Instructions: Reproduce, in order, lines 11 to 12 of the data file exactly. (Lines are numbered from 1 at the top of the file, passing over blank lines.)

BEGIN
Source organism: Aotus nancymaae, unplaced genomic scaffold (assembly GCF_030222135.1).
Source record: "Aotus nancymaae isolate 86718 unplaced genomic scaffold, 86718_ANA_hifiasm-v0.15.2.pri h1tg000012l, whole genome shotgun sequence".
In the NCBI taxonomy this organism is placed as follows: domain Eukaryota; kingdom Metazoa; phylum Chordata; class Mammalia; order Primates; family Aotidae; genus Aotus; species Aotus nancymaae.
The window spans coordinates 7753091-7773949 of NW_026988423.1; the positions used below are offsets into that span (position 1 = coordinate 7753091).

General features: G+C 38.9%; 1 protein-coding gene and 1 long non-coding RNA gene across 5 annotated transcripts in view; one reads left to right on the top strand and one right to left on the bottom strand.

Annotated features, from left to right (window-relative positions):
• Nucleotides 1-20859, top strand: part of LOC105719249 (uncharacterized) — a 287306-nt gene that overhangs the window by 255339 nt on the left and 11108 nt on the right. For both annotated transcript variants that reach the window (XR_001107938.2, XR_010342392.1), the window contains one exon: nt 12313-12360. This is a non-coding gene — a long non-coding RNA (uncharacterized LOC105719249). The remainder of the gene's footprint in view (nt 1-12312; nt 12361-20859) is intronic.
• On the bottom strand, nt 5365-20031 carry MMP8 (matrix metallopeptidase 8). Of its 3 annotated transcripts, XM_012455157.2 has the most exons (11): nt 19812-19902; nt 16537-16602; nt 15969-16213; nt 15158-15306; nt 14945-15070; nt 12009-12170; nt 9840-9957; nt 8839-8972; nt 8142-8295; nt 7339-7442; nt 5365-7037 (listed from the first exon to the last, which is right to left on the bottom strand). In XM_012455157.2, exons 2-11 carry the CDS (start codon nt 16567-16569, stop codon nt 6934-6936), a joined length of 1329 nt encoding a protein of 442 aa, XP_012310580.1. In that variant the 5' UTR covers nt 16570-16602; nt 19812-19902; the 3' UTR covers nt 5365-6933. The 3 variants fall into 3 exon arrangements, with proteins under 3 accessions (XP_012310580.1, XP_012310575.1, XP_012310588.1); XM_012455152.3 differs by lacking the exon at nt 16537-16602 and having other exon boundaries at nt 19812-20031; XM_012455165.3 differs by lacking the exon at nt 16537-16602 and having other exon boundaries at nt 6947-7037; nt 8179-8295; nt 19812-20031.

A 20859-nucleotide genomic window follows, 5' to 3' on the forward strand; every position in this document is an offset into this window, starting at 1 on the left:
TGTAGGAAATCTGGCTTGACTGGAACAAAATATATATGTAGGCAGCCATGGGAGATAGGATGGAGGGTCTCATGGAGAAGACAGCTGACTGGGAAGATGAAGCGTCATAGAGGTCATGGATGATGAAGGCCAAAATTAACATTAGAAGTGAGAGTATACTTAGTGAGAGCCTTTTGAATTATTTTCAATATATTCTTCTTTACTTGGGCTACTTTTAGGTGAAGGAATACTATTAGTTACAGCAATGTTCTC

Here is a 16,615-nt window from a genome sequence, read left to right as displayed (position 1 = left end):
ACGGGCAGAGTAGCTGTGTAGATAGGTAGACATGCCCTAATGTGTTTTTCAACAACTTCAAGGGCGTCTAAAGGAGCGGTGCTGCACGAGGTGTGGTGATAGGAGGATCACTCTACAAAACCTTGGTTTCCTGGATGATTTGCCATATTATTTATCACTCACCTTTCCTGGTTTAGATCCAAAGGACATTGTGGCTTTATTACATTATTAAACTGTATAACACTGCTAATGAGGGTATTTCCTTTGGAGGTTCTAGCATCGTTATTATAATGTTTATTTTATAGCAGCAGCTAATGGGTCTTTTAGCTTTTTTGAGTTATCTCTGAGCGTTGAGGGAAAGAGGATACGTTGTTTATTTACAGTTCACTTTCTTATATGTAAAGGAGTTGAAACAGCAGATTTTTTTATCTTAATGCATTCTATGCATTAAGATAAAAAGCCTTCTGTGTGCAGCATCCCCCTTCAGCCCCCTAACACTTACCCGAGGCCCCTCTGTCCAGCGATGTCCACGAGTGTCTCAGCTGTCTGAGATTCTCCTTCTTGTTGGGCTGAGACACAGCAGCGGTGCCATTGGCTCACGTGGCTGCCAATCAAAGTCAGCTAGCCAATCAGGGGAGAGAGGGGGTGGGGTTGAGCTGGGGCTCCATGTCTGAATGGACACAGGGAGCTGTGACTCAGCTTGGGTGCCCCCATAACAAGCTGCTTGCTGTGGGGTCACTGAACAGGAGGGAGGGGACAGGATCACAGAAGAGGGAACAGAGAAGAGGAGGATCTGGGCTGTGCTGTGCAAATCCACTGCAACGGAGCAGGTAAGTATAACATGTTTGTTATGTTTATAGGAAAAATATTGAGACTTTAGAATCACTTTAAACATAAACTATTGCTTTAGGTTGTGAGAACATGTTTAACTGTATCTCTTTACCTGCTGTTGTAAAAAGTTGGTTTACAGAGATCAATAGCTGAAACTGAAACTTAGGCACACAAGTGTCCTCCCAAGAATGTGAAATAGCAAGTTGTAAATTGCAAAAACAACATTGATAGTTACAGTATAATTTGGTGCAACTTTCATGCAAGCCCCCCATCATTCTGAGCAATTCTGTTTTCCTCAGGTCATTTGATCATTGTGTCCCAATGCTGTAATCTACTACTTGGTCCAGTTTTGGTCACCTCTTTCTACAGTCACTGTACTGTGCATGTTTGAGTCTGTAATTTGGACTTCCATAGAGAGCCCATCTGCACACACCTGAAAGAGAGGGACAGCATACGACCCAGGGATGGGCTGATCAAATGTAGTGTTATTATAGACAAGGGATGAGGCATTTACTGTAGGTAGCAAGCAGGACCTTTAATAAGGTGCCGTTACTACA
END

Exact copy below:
Here is a 16,615-nt window from a genome sequence, read left to right as displayed (position 1 = left end):
ACGGGCAGAGTAGCTGTGTAGATAGGTAGACATGCCCTAATGTGTTTTTCAACAACTTCAAGGGCGTCTAAAGGAGCGGTGCTGCACGAGGTGTGGTGATAGGAGGATCACTCTACAAAACCTTGGTTTCCTGGATGATTTGCCATATTATTTATCACTCACCTTTCCTGGTTTAGATCCAAAGGACATTGTGGCTTTATTACATTATTAAACTGTATAACACTGCTAATGAGGGTATTTCCTTTGGAGGTTCTAGCATCGTTATTATAATGTTTATTTTATAGCAGCAGCTAATGGGTCTTTTAGCTTTTTTGAGTTATCTCTGAGCGTTGAGGGAAAGAGGATACGTTGTTTATTTACAGTTCACTTTCTTATATGTAAAGGAGTTGAAACAGCAGATTTTTTTATCTTAATGCATTCTATGCATTAAGATAAAAAGCCTTCTGTGTGCAGCATCCCCCTTCAGCCCCCTAACACTTACCCGAGGCCCCTCTGTCCAGCGATGTCCACGAGTGTCTCAGCTGTCTGAGATTCTCCTTCTTGTTGGGCTGAGACACAGCAGCGGTGCCATTGGCTCACGTGGCTGCCAATCAAAGTCAGCTAGCCAATCAGGGGAGAGAGGGGGTGGGGTTGAGCTGGGGCTCCATGTCTGAATGGACACAGGGAGCTGTGACTCAGCTTGGGTGCCCCCATAACAAGCTGCTTGCTGTGGGGTCACTGAACAGGAGGGAGGGGACAGGATCACAGAAGAGGGAACAGAGAAGAGGAGGATCTGGGCTGTGCTGTGCAAATCCACTGCAACGGAGCAGGTAAGTATAACATGTTTGTTATGTTTATAGGAAAAATATTGAGACTTTAGAATCACTTTAAACATAAACTATTGCTTTAGGTTGTGAGAACATGTTTAACTGTATCTCTTTACCTGCTGTTGTAAAAAGTTGGTTTACAGAGATCAATAGCTGAAACTGAAACTTAGGCACACAAGTGTCCTCCCAAGAATGTGAAATAGCAAGTTGTAAATTGCAAAAACAACATTGATAGTTACAGTATAATTTGGTGCAACTTTCATGCAAGCCCCCCATCATTCTGAGCAATTCTGTTTTCCTCAGGTCATTTGATCATTGTGTCCCAATGCTGTAATCTACTACTTGGTCCAGTTTTGGTCACCTCTTTCTACAGTCACTGTACTGTGCATGTTTGAGTCTGTAATTTGGACTTCCATAGAGAGCCCATCTGCACACACCTGAAAGAGAGGGACAGCATACGACCCAGGGATGGGCTGATCAAATGTAGTGTTATTATAGACAAGGGATGAGGCATTTACTGTAGGTAGCAAGCAGGACCTTTAATAAGGTGCCGTTACTACA